Committee Reports

Advancing the Right to Housing in the United States Using International Law as a Foundation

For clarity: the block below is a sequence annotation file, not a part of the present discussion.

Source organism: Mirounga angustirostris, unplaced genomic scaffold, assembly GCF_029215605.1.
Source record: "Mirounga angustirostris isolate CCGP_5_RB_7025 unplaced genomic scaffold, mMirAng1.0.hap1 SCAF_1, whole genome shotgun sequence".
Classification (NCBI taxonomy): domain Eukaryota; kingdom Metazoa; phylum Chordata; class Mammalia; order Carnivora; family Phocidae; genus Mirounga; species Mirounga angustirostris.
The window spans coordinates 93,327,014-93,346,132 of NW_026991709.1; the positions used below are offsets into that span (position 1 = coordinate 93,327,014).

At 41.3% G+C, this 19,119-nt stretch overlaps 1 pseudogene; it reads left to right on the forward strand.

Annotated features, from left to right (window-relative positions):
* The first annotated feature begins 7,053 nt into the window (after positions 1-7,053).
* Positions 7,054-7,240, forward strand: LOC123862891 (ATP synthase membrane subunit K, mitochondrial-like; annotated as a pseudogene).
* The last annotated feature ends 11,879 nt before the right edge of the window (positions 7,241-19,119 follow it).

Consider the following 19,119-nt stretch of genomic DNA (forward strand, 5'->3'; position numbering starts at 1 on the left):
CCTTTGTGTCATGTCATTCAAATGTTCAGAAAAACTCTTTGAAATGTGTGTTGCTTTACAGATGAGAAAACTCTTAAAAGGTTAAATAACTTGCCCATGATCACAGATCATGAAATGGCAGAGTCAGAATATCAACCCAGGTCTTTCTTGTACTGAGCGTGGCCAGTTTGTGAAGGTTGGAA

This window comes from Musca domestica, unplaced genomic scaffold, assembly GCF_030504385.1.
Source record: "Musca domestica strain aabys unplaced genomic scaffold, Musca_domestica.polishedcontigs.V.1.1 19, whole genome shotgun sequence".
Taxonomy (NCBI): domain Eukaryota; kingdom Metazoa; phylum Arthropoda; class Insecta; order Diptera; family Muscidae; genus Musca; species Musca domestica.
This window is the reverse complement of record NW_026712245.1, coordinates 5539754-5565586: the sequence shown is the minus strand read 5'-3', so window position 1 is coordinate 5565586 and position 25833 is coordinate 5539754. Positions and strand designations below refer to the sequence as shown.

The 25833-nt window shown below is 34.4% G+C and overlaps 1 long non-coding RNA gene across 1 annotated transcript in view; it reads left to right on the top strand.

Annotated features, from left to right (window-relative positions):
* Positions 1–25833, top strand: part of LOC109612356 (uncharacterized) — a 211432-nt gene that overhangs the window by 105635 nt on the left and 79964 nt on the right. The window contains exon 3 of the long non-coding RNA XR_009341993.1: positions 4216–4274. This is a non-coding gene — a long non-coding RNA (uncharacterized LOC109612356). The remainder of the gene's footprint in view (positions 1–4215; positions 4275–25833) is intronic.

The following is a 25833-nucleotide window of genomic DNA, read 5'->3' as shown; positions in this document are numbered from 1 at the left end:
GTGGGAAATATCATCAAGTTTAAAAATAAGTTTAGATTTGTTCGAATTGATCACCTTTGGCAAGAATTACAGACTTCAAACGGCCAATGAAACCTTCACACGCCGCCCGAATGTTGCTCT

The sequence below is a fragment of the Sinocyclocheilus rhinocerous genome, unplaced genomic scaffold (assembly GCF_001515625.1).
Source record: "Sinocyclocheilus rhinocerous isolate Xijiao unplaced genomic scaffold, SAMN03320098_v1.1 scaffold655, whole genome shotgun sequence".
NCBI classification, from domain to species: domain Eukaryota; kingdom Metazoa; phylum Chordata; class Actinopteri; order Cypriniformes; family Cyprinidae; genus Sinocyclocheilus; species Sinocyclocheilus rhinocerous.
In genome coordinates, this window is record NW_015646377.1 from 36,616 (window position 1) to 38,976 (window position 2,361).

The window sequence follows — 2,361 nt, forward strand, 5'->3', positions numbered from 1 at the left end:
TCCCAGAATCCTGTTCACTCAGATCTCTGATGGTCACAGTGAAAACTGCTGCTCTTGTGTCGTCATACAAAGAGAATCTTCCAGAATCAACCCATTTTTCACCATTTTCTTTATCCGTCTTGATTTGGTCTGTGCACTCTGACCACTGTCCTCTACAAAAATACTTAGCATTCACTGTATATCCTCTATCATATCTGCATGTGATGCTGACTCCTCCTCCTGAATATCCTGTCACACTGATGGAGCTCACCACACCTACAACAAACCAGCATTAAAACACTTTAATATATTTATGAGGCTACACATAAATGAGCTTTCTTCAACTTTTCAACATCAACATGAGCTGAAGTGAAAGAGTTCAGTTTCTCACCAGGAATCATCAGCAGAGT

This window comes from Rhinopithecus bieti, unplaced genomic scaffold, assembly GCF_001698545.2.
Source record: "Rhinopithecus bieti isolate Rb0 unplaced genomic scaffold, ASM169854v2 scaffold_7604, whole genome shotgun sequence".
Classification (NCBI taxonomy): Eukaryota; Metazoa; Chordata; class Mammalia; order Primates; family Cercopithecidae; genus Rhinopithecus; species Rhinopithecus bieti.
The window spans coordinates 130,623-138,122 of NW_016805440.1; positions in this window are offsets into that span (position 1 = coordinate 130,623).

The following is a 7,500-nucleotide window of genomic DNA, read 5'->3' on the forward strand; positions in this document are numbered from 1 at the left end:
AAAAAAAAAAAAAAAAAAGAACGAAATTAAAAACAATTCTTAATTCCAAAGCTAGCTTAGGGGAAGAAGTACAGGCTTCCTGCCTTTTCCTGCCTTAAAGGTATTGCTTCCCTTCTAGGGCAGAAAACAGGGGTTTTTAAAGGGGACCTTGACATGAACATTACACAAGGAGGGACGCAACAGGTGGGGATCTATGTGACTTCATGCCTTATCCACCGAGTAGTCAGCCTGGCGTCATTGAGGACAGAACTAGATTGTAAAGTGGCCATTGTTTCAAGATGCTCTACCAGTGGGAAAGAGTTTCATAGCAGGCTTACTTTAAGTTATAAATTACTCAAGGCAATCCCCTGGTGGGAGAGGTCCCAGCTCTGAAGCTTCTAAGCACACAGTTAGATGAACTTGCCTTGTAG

Outlining the international right to adequate housing, this report by the International Human Rights Committee brings into focus a handful of the current challenges the United States faces with respect to housing, including, housing discrimination arising out of economic incentives and the subprime mortgage crisis, and the effects of increasingly frequent natural disasters. By looking at the impact of some of the consequences of the patchwork approach to housing rights in the United States, the value of a codified, comprehensive, and enforceable right to adequate housing becomes clear. The Committee recommends that government actors draw on the comprehensive approach to the right to housing under international human rights law in order to alleviate some of the issues that plague access to adequate housing in the United States today. The international law approach to human rights not only provides a structure of concrete and realistic standards and goals, but it also draws on the international community for its legitimacy, rather than on the fluctuations of political preferences at the national or subnational level. The international community is progressing toward the legal and practical realization of economic, social, and cultural rights, and the United States is poised now to benefit from that process if it is willing to apply the standards and structures of the international human rights regime.